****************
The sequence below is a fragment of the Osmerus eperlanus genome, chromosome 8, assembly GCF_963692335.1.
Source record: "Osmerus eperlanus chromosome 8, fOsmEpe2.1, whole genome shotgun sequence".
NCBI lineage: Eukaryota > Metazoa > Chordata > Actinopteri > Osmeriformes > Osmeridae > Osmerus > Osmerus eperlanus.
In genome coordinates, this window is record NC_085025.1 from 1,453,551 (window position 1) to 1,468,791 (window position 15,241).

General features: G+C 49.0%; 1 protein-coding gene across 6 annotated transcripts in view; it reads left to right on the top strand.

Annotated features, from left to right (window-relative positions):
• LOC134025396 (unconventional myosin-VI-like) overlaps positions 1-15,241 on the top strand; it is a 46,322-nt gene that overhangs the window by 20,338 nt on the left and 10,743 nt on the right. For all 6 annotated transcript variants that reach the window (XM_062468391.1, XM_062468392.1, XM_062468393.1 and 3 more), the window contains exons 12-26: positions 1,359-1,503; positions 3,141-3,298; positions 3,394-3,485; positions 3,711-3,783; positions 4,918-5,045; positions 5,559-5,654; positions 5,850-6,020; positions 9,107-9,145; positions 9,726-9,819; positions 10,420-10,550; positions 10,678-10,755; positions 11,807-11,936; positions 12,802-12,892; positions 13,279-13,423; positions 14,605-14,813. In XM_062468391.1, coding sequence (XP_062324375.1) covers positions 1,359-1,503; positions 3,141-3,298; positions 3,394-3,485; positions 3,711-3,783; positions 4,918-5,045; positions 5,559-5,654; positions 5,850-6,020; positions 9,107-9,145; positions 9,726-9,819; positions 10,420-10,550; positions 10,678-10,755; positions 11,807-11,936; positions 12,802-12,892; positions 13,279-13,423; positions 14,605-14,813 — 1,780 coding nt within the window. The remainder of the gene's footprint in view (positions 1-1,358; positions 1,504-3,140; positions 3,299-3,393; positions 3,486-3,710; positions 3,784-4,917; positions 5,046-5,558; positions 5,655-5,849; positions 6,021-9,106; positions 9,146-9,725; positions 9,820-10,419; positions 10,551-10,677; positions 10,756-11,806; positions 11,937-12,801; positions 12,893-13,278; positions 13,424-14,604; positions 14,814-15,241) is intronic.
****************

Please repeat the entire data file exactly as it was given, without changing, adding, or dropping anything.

The sequence below is a fragment of the Osmerus eperlanus genome, chromosome 8, assembly GCF_963692335.1.
Source record: "Osmerus eperlanus chromosome 8, fOsmEpe2.1, whole genome shotgun sequence".
NCBI lineage: Eukaryota > Metazoa > Chordata > Actinopteri > Osmeriformes > Osmeridae > Osmerus > Osmerus eperlanus.
In genome coordinates, this window is record NC_085025.1 from 1,453,551 (window position 1) to 1,468,791 (window position 15,241).

General features: G+C 49.0%; 1 protein-coding gene across 6 annotated transcripts in view; it reads left to right on the top strand.

Annotated features, from left to right (window-relative positions):
• LOC134025396 (unconventional myosin-VI-like) overlaps positions 1-15,241 on the top strand; it is a 46,322-nt gene that overhangs the window by 20,338 nt on the left and 10,743 nt on the right. For all 6 annotated transcript variants that reach the window (XM_062468391.1, XM_062468392.1, XM_062468393.1 and 3 more), the window contains exons 12-26: positions 1,359-1,503; positions 3,141-3,298; positions 3,394-3,485; positions 3,711-3,783; positions 4,918-5,045; positions 5,559-5,654; positions 5,850-6,020; positions 9,107-9,145; positions 9,726-9,819; positions 10,420-10,550; positions 10,678-10,755; positions 11,807-11,936; positions 12,802-12,892; positions 13,279-13,423; positions 14,605-14,813. In XM_062468391.1, coding sequence (XP_062324375.1) covers positions 1,359-1,503; positions 3,141-3,298; positions 3,394-3,485; positions 3,711-3,783; positions 4,918-5,045; positions 5,559-5,654; positions 5,850-6,020; positions 9,107-9,145; positions 9,726-9,819; positions 10,420-10,550; positions 10,678-10,755; positions 11,807-11,936; positions 12,802-12,892; positions 13,279-13,423; positions 14,605-14,813 — 1,780 coding nt within the window. The remainder of the gene's footprint in view (positions 1-1,358; positions 1,504-3,140; positions 3,299-3,393; positions 3,486-3,710; positions 3,784-4,917; positions 5,046-5,558; positions 5,655-5,849; positions 6,021-9,106; positions 9,146-9,725; positions 9,820-10,419; positions 10,551-10,677; positions 10,756-11,806; positions 11,937-12,801; positions 12,893-13,278; positions 13,424-14,604; positions 14,814-15,241) is intronic.